Because mental health is about more than just our minds, it’s vital that we pay attention to our sleep, nutrition and exercise: the golden triangle of good physical and mental health.
Sleep is crucial to keep us functioning properly: it helps us to learn, improves our memory, strengthens our immunity, promotes the elimination of toxins and encourages healing. It also has a positive impact on our moods and emotions.
An adult needs between 7 and 9 hours of sleep per night. When you don’t get enough sleep at night, a 20-minute nap during the day can help.
Tips for a good night’s sleep:
- Wind down before bedtime: avoid vigorous exercise in the 2 hours before going to bed and avoid the use of screens in the last hour (their blue light inhibits the production of melatonin – the sleep hormone – so it takes longer to fall asleep).
- Develop a routine: practise a calming activity at least 30-45 minutes before bedtime to condition your brain for sleep.
- Keep to a regular sleep pattern: the production of cortisol, which is at its lowest in the first part of the night and at its highest early in the morning, is inversely proportional to that of melatonin. Cortisol is a stimulant that causes our energy levels to peak between 6 and 8 a.m. That’s why getting up at the same time every day helps to stabilise the cortisol cycle and puts us in better shape.
Nutrition has an impact on our mental health and well-being. Our brains need nutrients to function; the food we eat affects factors linked to mood, hormones and cognition (memory, reasoning, learning, etc.).
Some important points to note:
- A healthy, balanced diet is vital for our physical and mental health. Although there is no single diet that suits everyone, researchers have observed that people who increase their daily intake of fruit and vegetables feel greater life satisfaction.
- By taking the time to eat proper meals, at regular times, you will enjoy your food and be less likely to snack.
- Avoid eating too late in the evening: our metabolism slows down when we’re asleep, making digestion harder and sleep less restorative.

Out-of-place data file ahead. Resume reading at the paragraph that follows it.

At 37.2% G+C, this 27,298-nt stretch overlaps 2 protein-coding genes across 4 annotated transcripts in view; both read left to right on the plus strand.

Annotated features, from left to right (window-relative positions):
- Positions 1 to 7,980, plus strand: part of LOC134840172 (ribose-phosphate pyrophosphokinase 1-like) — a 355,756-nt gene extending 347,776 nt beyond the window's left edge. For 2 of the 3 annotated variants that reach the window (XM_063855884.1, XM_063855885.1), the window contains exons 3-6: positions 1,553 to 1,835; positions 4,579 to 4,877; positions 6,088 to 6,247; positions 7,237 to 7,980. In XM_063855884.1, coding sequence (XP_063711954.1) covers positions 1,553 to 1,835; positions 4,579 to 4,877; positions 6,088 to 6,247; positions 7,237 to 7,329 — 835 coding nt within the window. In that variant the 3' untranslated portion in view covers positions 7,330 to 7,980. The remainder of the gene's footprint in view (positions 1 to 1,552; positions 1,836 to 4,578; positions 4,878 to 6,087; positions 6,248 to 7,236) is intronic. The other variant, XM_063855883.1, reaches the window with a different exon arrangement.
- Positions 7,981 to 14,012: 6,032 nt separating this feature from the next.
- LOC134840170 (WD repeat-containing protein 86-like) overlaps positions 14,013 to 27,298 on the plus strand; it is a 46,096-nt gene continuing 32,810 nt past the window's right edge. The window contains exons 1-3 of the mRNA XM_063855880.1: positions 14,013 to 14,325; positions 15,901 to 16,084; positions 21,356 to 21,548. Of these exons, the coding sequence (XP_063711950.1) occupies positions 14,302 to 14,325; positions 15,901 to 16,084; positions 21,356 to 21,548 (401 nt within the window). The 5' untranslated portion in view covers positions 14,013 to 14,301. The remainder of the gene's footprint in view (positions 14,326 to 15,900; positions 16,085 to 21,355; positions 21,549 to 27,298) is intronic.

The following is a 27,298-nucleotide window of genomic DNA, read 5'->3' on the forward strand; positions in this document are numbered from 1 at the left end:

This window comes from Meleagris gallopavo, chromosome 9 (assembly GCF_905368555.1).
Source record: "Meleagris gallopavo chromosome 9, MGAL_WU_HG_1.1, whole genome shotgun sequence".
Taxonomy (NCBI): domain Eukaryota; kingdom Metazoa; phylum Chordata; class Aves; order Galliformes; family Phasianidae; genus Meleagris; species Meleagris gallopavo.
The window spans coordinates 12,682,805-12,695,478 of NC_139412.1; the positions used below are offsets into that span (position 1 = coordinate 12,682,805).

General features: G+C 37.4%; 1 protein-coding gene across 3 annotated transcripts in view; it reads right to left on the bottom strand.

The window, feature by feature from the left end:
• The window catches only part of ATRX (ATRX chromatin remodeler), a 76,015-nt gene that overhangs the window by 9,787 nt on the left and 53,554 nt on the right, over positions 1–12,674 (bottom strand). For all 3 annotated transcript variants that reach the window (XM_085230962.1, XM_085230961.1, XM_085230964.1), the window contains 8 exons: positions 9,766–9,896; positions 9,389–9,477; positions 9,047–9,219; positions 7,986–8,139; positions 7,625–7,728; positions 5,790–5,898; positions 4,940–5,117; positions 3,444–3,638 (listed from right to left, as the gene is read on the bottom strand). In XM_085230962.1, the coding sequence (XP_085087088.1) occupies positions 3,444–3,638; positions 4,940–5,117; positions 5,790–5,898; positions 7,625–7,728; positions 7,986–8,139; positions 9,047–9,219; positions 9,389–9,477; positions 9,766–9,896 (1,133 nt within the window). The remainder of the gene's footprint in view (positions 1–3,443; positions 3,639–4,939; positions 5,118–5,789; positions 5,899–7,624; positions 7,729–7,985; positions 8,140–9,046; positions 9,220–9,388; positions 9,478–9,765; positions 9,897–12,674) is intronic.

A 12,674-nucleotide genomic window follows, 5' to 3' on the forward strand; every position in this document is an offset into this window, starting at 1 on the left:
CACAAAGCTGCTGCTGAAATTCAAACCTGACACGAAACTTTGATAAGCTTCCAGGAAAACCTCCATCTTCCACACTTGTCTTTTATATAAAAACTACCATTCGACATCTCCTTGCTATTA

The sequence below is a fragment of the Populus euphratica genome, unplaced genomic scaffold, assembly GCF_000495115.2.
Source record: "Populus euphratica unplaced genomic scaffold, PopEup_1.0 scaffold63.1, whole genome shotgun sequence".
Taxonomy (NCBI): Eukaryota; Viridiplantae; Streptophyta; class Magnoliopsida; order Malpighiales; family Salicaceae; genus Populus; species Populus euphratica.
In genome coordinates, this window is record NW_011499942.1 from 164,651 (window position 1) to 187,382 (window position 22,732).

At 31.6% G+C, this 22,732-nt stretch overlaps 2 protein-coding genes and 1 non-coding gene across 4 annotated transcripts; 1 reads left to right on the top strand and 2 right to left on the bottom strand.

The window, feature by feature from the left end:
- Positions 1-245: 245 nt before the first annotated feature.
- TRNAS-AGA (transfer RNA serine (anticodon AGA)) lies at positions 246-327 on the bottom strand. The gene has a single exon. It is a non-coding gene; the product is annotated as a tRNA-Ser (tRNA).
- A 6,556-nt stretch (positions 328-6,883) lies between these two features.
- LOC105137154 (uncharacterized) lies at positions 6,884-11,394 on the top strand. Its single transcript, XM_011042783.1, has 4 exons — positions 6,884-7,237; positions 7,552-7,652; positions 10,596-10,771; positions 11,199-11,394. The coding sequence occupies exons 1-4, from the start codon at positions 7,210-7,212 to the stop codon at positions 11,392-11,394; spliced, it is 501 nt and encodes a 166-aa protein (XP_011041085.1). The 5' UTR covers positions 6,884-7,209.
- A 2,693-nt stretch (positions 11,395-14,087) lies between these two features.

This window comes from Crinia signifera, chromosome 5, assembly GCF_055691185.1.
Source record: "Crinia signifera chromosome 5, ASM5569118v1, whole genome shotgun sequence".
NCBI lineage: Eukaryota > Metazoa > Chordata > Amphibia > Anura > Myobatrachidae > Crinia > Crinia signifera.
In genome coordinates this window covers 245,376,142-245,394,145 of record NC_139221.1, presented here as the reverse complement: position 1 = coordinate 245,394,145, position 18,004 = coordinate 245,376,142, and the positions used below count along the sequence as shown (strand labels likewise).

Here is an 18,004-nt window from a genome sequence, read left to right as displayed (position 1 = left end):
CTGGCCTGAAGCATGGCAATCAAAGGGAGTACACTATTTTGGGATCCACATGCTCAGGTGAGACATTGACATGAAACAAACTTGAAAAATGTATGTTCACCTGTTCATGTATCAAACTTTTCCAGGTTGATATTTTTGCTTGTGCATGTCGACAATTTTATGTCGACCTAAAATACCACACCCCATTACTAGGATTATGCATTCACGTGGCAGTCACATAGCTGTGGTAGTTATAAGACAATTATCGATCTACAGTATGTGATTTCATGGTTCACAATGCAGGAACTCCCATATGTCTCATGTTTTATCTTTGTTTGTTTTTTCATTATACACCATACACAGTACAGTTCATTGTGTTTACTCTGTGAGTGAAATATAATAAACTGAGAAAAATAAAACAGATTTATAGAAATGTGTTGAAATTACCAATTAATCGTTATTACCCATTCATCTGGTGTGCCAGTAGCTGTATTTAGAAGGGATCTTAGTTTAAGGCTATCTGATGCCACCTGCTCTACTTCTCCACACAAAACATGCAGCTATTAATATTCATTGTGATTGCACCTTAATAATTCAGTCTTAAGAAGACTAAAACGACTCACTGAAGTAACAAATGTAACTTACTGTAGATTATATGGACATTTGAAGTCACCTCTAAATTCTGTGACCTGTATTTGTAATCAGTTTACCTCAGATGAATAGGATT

It’s well known that physical activity has a positive effect on health in general. The World Health Organization (WHO) recommends 150 minutes of moderate to vigorous physical activity every week.
Any exercise is good for you: use your bicycle instead of the car for short journeys, get off the tram one stop before your destination and walk for 5 minutes, or climb the stairs instead of taking the lift.
Some of the benefits of regular physical activity:
- A healthy heart, a healthy weight and lower “bad” cholesterol, better circulation and stronger bones, protection against osteoporosis.
- Higher levels of serotonin, the precursor to melatonin, also known as the sleep hormone – that’s why exercising makes you sleep better!
- A better mood and general mental state: physical activity produces dopamine, the neurotransmitter of reward and pleasure, as well as endorphins, which have a painkilling and euphoric effect.
Let’s not forget that our mental health is crucial to our overall health.
If you feel that you would benefit from talking professional or personal matters through with a professional, don’t hesitate to contact us. The Medical Service offers all members of the personnel (MPE and MPA) first-line psychological counselling. Appointments with our psychologists, Katia Schenkel and Sébastien Tubau, are free of charge and strictly confidential: https://hse.cern/content/psychologist.
The next article in this series will cover ways of looking after our mental health – check out the next Bulletin.